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White light with an energy-efficient light bulb against a light wood panel.
With the average household spending about 10 per cent of its power bill on lighting, switching to energy efficient lights – especially LEDs – is one of the fastest and easiest ways to reduce your power consumption.

Types of Energy-Efficient Light Bulbs

There are a number of different types of low-energy light globes on the market including LED (light-emitting diode), Halogen and Compact Fluorescent Lamps (CFLs).

In comparison, LEDs use less energy than CFLs or Halogen globes but still produce the same amount of light. They cost a bit more but last a lot longer, which will save you money.

LED lights

The initial expense of LEDs is outweighed by the fact they are up to 85 per cent more energy efficient than traditional light bulbs. They can produce more light, use fewer watts and can last for up to 20 years. In comparison, a standard incandescent bulb has a lifespan of around one year.

LED globes are available for pendant lights, desk lamps and outdoor garden lights. They don't always work with traditional dimmer switches, so if you want dimmable LED lighting, make sure you select an LED bulb that is compatible with dimmers or replace your current dimmer switch.

While LED lights are traditionally white, they do come in different colour temperatures. If you're looking for warm lighting, buy a bulb that is close to 2700K (Kelvin). For a cool white, look for something closer to 4000K or if you prefer a cooler light, look for 5000K or more.

But if you're looking for some real festive colour, you can also buy LED multi-colour party lights and solar-powered LED string lights to wrap around trees or patios.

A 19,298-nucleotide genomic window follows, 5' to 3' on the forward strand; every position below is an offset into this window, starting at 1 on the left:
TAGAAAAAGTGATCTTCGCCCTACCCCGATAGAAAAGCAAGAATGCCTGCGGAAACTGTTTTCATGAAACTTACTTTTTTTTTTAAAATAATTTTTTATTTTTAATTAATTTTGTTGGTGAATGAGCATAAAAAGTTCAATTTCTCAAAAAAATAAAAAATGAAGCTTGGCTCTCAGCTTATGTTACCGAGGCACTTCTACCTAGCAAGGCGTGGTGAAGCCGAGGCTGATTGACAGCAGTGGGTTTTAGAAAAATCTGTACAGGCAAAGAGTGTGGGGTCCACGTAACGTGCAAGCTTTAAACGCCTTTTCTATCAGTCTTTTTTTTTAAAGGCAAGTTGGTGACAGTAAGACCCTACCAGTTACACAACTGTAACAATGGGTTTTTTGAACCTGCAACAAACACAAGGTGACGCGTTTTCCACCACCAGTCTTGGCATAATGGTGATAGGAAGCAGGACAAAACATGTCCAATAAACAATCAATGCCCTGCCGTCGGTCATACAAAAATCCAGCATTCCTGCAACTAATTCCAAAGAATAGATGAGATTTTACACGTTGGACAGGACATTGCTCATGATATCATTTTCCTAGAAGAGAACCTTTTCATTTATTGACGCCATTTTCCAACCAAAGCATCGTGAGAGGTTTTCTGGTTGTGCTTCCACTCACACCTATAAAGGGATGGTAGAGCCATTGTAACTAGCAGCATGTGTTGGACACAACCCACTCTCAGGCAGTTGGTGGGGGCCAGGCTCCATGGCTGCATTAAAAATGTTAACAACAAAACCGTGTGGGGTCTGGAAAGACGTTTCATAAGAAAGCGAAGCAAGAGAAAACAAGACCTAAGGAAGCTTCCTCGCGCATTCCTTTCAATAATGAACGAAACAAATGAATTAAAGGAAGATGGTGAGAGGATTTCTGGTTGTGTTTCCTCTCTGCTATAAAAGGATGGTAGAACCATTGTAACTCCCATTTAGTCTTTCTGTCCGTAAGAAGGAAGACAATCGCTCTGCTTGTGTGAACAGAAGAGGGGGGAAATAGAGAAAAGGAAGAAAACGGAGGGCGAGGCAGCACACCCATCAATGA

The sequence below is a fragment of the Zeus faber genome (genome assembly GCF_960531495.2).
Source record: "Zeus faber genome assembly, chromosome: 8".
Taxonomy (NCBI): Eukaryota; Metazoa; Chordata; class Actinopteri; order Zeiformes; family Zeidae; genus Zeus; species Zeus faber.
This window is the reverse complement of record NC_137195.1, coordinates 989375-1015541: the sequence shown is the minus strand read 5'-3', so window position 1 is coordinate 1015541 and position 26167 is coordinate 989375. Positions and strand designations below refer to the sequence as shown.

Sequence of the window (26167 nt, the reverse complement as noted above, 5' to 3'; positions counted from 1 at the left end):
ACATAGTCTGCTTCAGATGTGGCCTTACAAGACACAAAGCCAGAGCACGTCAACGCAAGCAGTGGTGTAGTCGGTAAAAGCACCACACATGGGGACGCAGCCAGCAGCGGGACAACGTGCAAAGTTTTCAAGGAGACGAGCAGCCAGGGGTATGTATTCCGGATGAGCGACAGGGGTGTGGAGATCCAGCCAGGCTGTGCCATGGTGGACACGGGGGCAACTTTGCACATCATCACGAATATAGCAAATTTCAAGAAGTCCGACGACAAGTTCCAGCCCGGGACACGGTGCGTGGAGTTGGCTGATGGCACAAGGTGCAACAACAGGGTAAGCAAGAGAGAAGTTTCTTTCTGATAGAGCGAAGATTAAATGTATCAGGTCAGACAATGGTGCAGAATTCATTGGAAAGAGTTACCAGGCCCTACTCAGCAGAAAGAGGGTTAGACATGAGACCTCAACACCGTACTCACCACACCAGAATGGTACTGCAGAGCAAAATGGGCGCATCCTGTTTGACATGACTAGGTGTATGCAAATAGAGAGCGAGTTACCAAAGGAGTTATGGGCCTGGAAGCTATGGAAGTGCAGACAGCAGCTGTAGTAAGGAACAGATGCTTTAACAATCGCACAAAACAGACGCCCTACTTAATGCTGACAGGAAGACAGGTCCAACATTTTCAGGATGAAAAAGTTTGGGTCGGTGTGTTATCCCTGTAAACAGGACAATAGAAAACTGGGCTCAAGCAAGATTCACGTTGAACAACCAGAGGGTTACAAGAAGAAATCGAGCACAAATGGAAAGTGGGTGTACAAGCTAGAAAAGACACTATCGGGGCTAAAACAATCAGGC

Unlike CFL globes, LEDs don't contain hazardous material such as mercury, which needs to be disposed of properly. They also emit 10 times less carbon dioxide than halogen light bulbs and half as much as CFLs.

A range of warm, cool and daylight bulb light ranges in an abstract image.

Halogen lights

Low voltage halogen downlights are the most commonly used globes in Australia. They produce bright, powerful light and while they're generally more expensive than traditional light bulbs, they're about 25 per cent more efficient, lasting up to three times longer than a standard globe. They come in a wide range of shapes and colours and can be used with a dimmer.

Eco halogen lights

Eco halogen bulbs come in the traditional bulb shape and also in downlights. They offer a natural dimmable light, lasting twice as long as regular halogen globes.

Compact fluorescent lights (CFLs)

CFLs are fluorescent tubes bent into a shape to fit a standard light fitting. They feature the same brightness and colours of standard globes but use about a quarter of the electricity and last up to 30 times longer. While they may cost more, a CFL will pay for itself in energy savings in less than nine months.

Comparing LED, Halogen and CFL lights

Traditional light bulbs use watts to describe how much energy they use and how bright the light will be. For LED light bulbs, the number of watts doesn't tell you how bright the light will be.

Instead of watts, look for the lumen rating (lm) on LED light bulbs – this is the measurement of their brightness. To choose a globe that gives you the brightness you want and the energy savings you need, check out our light globe comparison chart below.

A table that compares the lumen rating of LED, Halogen and CFL lights. 

 

Health & Safety

Asbestos, lead-based paints and copper chromium arsenic (CCA) treated timber are health hazards you need to look out for when renovating older homes. These substances can easily be disturbed when renovating and exposure to them can cause a range of life-threatening diseases and conditions including cancer. For information on the dangers of asbestos, lead-based paint and CCA treated timber and tips for dealing with these materials contact your local council's Environmental Health Officer or visit our Health & Safety page.

When following our advice in our D.I.Y. videos, make sure you use all equipment, including PPE, safely by following the manufacturer’s instructions. Check that the equipment is suitable for the task and that PPE fits properly. If you are unsure, hire an expert to do the job or talk to a Bunnings Team Member.